Sketches of Summer IV
For context, read
Sketches of Summer I
Requested by Eliana.
“I want a gangster hamster.”
“A gangster hamster.”
“Do you mean an urban gangster or Al Capone gangster?”
Requested by Eliana.
It quickly becomes apparent who gets the rules of the game and who doesn’t. Sometimes, the rules slide by unnoticed, my rebukes met with quizzical head tilting that reminds me that dogs are said to be as intelligent as the average 5 year-old. By proxy, this means that there exist above and below average 5 year-olds. It’s simply unrealistic for me to expect every kindergartener to get it. In fact, not all the 3rd and 4th graders got it.
The ones that do, however, never cease to amaze me.
Eliana was going into fourth grade and she would pester me incessantly with new ideas. Where other kids would usually ask for small variations, Eliana’s imagination flew from one end of the spectrum to the other. When I saw her coming, I was always excited to hear what she wanted.
Eliana wasn’t the only one. Mak, Emilie, Gav, and Marissa all figured out how to challenge me and get the best drawings from me.
With the younger kids, it wasn’t as easy. Galen, for instance, asked for interesting things, but only by mashing other things together. It was a brute force method of creativity: effective but not elegant. Of course, I was blown away by how inelegant my old homework looks now.
Requested by Galen.
Galen’s best friend Adlee loved pandas. Galen’s new friend Chad was into skateboarding. Galen loved pictures of Zombies. With their powers combined, I ended up with a strangely wheeled skateboarding zombie bear with a Game of Thrones quote thrown in for good measure.
Most requests came in like that. Kid A requests a unicorn. Kid B requests a zombie (after I tell them I won’t draw another unicorn). Et voilà, kid C requests a zombie unicorn.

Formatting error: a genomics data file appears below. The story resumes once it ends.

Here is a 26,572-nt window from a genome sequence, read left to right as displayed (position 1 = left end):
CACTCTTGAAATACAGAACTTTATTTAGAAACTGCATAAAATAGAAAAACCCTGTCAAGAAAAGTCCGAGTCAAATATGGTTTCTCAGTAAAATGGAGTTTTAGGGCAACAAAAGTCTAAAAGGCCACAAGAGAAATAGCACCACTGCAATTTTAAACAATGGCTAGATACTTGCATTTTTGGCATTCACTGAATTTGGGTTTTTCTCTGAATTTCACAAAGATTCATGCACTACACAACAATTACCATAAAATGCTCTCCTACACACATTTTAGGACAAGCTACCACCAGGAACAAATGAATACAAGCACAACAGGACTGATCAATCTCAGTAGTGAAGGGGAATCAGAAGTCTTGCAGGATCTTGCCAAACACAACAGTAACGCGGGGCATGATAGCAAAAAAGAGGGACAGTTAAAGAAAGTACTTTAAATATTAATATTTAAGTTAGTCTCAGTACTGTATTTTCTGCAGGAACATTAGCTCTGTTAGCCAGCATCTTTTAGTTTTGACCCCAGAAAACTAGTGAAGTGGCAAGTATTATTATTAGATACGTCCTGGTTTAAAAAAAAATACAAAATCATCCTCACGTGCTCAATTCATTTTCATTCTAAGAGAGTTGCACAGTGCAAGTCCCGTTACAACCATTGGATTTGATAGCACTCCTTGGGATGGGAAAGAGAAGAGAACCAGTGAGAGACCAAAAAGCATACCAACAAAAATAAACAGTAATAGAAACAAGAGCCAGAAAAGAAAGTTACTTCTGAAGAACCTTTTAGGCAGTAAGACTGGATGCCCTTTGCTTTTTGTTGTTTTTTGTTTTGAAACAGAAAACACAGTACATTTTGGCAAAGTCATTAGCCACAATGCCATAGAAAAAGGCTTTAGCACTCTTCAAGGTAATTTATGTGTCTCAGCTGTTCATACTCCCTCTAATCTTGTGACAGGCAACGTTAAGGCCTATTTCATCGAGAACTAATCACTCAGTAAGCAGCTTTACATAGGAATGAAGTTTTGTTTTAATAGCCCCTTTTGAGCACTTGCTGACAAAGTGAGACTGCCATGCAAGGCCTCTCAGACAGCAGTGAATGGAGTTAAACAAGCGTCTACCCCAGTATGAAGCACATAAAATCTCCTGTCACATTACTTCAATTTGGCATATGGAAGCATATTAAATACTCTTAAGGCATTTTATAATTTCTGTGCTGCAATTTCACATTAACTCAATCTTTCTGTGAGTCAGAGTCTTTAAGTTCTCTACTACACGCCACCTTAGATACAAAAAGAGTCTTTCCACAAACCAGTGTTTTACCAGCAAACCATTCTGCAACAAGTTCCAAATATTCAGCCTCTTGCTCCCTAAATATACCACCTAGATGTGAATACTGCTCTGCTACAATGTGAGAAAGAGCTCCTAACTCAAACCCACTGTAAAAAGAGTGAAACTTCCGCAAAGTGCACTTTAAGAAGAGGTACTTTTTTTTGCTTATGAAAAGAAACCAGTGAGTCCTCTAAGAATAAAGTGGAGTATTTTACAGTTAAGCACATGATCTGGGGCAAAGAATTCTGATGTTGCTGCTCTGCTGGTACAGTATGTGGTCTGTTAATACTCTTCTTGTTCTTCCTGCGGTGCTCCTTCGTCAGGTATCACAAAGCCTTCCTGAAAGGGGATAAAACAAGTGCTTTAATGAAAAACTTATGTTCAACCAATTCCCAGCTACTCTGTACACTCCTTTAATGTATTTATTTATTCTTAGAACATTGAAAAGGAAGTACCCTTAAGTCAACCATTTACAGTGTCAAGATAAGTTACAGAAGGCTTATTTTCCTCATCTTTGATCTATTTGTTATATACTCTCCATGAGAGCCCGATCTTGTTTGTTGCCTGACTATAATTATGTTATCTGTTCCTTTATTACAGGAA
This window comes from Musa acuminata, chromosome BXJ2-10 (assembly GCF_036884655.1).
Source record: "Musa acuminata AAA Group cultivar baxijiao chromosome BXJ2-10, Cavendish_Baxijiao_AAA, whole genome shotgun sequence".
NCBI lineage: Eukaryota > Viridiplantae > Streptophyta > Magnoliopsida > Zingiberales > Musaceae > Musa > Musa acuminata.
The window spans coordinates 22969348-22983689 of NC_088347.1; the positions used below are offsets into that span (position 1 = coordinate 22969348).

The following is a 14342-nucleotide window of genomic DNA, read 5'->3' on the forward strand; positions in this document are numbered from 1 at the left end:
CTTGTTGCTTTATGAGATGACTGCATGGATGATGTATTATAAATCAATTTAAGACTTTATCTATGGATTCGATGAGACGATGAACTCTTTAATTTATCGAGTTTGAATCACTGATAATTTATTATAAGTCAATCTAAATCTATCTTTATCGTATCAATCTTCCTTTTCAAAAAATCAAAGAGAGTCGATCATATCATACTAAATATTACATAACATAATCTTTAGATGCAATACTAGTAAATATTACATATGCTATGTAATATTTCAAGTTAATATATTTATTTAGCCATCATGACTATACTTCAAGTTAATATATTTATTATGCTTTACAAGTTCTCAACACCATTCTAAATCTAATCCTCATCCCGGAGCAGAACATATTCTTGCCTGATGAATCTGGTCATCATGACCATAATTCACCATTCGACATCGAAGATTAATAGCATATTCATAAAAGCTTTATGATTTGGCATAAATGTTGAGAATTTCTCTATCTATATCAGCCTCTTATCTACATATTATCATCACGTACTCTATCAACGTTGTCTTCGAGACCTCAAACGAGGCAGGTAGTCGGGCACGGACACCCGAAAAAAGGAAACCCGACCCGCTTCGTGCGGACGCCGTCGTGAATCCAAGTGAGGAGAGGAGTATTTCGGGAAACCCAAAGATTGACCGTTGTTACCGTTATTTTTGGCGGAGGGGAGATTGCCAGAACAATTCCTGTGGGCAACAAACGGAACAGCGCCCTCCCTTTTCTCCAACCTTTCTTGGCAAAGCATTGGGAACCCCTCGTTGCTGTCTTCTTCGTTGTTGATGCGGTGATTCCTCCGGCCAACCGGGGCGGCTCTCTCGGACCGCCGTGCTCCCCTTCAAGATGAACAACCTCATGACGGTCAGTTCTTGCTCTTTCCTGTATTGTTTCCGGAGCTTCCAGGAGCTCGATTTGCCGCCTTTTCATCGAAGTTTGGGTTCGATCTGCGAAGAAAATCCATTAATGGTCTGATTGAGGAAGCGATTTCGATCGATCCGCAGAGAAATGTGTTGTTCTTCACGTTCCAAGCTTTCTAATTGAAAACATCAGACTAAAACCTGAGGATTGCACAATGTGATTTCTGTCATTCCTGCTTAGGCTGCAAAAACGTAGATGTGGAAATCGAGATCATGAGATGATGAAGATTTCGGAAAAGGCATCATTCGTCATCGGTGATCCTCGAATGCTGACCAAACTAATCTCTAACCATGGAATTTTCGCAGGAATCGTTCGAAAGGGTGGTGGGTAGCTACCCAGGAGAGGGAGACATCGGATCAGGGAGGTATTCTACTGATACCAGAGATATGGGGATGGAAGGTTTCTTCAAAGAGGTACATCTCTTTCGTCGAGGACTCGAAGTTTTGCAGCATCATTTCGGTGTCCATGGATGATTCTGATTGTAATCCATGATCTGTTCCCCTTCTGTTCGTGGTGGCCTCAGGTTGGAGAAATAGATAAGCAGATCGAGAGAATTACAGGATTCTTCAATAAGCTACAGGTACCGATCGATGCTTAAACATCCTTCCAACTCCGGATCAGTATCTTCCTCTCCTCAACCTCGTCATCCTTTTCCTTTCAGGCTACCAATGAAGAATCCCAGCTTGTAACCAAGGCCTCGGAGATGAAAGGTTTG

But the clever requests were the best ones: pizza with glasses eating a donut; a snake band; a mouse who doesn’t like cheese (how can you tell?); an evil birthday cake; a buffalo riding chimp eating a banana; night of the living gumballs; a marshmallow in a bikini; a British soldier who never moves in Day of the Dead makeup; ninja kitten; a princess horse in a carriage being pulled by a man; a penguin setting off fireworks.
Midway through the summer, I started keeping the list in a little notebook. On average, I documented drawing around 8-10 pictures a day. While I’d output about 45-50 pictures each week (and there were plenty I forgot to list after I started keeping the list), I seemed to be doing it for only about 30-35 kids each week. I tried to prioritize kids who hadn’t had pictures yet that week, but with the way kids would come and go, it was pretty clear that at a certain point in the day, when only the last stragglers remained, it was much easier to throw requests at me and have them fulfilled in a timely fashion.
I like to think that I trained the kids to game me and the system I had put in place, but I can hardly take credit for getting the kids to use what they already had. After all, I was using their imagination to get my creativity fix.